IdentityMind Global to Provide AML Compliance for New Exchange HBUS

IdentityMind Global to Provide AML Compliance for New Exchange HBUS

Anti-fraud and risk management play IdentityMind Global has been tapped to actualize Anti-Money Laundering (AML) regulatory compliance for America’s newest crypto exchange, the San Francisco-based HBUS. The move marks the latest development by upstart HBUS to position itself as a serious exchange contender in the U.S.

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IdentityMind Global to Keep HBUS in the Regulatory Daylight

HBUS, Huobi’s exclusive strategic partner in the United States, is going with anti-fraudsters IdentityMind Global to guarantee AML compliance for their fledgling exchange.

The crypto marketplace upstart, which just went fully live on July 10th, has tried to stay ahead of the curve throughout its inaugural phase. Their first major move in that vein was hiring Frank Fu as CEO. Now, on top of recently registering with the United States’ Financial Crimes Enforcement Network (FinCEN), HBUS is leveraging IdentityMind Global’s Software as a Service (SaaS) “trusted digital identities platform” to push toward the vanguard of compliance in America’s nook of the cryptoverse.

HBUS is looking to run an airtight operation.

Of the move, HBUS’s lead compliance officer and general counsel Harry Zhou commented that it was a matter of not settling for lesser options, and instead reaching for the best compliance avenue the company saw available — IdentityMind 2.0:

“I was immediately struck by the fact that many legacy AML solutions were not even risk-based – which immediately was a non-starter for us – as they expose organizations to regulatory risks, loss of operational efficiencies, and money laundering. Still others were designed for traditional banking, which is not the virtual currency world in which we operate, and would require time-consuming and expensive customization.

[…] I also evaluated building our own compliance platform, given my technical and legal background, but that approach would also have taken considerable time and cost, and to be honest, that’s just not our core competency. Luckily, I was attending the annual ACAMS (Association of Certified Anti-Money Laundering Specialists) conference, met with an industry associate who runs a virtual currently marketplace that uses IdentityMind Global, and quickly came to the conclusion that their new Version 2.0 platform had all the features we were looking for.”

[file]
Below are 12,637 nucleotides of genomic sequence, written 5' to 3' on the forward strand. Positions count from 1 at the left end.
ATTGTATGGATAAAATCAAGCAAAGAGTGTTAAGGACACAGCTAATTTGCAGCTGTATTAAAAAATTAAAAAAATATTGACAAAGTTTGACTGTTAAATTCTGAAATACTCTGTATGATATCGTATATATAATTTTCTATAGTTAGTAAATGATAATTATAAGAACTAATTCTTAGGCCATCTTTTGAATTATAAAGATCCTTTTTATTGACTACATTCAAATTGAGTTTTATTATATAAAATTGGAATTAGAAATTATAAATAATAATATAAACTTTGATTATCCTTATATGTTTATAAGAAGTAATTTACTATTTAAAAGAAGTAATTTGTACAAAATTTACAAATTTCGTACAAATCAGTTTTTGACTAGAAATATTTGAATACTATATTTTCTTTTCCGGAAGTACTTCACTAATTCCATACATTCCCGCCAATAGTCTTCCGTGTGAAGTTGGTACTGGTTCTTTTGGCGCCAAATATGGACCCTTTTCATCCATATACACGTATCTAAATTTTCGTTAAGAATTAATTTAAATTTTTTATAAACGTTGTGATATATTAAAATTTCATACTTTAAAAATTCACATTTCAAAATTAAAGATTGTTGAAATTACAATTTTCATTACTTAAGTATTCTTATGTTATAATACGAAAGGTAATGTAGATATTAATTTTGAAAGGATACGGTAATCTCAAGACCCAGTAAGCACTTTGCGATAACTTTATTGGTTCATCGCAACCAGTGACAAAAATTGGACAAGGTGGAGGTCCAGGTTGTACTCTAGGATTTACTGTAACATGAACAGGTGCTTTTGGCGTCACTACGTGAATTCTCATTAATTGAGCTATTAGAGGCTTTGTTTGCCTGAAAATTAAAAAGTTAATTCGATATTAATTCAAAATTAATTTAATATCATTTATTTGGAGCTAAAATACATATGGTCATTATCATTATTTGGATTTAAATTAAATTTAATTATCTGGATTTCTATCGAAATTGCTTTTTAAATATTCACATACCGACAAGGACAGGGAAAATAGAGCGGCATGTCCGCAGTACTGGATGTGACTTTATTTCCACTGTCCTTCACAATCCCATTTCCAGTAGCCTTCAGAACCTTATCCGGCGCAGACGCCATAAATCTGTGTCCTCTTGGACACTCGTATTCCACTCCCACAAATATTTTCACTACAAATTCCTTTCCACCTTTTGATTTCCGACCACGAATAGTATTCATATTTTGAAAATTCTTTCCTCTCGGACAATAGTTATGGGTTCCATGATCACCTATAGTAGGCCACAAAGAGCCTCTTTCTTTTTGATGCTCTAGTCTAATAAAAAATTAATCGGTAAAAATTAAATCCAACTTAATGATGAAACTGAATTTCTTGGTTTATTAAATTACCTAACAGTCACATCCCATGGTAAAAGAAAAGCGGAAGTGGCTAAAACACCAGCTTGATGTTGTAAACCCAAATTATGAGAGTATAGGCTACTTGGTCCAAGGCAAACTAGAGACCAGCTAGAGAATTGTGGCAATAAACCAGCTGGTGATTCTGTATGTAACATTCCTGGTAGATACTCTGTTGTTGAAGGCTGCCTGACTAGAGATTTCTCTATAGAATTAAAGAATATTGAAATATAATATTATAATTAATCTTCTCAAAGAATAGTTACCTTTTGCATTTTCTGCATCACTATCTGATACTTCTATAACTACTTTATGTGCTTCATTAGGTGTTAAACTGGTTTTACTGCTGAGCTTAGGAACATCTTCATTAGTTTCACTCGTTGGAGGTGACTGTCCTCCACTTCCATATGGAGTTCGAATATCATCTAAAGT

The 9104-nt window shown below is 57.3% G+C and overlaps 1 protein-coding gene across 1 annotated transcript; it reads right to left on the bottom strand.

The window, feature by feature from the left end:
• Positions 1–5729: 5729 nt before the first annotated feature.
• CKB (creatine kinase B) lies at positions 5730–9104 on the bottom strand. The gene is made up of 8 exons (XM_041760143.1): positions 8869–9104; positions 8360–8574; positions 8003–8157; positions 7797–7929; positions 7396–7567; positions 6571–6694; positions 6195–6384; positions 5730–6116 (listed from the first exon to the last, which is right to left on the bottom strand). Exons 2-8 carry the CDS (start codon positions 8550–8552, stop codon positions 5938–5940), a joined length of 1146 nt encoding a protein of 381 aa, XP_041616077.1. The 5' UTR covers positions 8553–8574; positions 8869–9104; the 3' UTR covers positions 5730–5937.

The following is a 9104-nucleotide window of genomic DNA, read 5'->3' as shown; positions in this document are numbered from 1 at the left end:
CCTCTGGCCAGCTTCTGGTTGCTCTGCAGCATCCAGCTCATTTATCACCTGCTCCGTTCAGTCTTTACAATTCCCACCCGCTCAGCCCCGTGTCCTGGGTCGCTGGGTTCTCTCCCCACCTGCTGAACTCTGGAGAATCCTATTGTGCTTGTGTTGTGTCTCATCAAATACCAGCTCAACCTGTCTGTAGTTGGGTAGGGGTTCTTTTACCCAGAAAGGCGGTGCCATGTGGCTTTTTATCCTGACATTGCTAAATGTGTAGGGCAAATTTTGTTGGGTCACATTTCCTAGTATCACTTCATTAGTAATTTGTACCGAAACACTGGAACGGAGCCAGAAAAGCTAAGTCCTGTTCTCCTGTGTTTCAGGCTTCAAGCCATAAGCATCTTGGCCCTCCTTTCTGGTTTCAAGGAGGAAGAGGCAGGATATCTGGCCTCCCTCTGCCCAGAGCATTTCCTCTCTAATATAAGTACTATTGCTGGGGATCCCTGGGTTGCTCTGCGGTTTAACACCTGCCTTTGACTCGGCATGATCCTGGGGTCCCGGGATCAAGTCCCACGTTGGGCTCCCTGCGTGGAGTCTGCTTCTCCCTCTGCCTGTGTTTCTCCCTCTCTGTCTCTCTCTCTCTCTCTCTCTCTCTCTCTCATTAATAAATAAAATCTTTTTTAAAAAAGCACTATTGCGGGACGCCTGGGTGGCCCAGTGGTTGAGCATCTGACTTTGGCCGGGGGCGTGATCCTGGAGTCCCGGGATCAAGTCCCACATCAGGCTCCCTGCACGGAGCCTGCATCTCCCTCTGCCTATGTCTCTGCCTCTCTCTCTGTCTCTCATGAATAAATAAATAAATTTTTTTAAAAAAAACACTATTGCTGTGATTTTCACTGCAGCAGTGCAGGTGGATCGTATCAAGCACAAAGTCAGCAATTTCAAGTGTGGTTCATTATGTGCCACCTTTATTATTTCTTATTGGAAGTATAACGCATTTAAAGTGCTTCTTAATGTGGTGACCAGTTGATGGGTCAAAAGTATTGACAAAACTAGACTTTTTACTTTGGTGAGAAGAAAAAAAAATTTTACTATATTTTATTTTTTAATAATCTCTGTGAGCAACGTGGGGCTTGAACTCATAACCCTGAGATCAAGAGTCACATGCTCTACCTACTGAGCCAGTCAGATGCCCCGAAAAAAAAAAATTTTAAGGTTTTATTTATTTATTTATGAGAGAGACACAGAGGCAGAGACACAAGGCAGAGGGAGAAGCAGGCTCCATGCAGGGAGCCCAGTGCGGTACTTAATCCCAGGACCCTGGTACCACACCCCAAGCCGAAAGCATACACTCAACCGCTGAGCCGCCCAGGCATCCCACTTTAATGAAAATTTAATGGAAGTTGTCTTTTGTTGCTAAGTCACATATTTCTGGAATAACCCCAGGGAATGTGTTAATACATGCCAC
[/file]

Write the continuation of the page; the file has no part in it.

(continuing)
This Version 2.0 platform offers a risk-based approach to HBUS that will allow the marketplace to more readily detect account anomalies, e.g. identity fraud. As IdentityMind CEO Garret Gafke put it:

“Version 2.0 of our platform – featuring a user-centric approach and new, optimized UI – will help HBUS maintain the integrity of their virtual currency marketplace, protect against illicit activities, and help their analysts realize greater operational efficiencies while meeting regulatory and compliance requirements.”

Comes Amid Increasing Attention on Crypto Crimes

It’s as good a time as ever for HBUS to veer hard into the regulatory daylight. That’s because authorities in the U.S. have signaled they’re bringing heightened focus to cryptocurrency-centric financial crimes in the nation.

Indeed, on July 11th, President Trump signed an executive order that established a task force to help fight against financial fraud crimes in America, with “digital currency fraud” being explicitly cited in the order as one of the types of crimes that will be coming under scrutiny. Just a few days prior, the Internal Revenue Service (IRS) announced the formation of the international J5 group that, in part, will look at how cryptocurrencies are used to facilitate money laundering and tax evasion. Before that, in April 2018 the U.S. Department of Justice (DOJ) confirmed it was looking into price manipulation in the cryptoverse.

The takeaway here? Cryptoeconomy commerce has never been under more official scrutiny in the United States. It’s that reality that makes HBUS’s embrace of IdentityMind Global not only prudent, but necessary.

What’s your take? Is AML compliance officially the name of the game in the U.S.? Let us know what you think in the comments below.

Images via Pixabay, Bitrazzi

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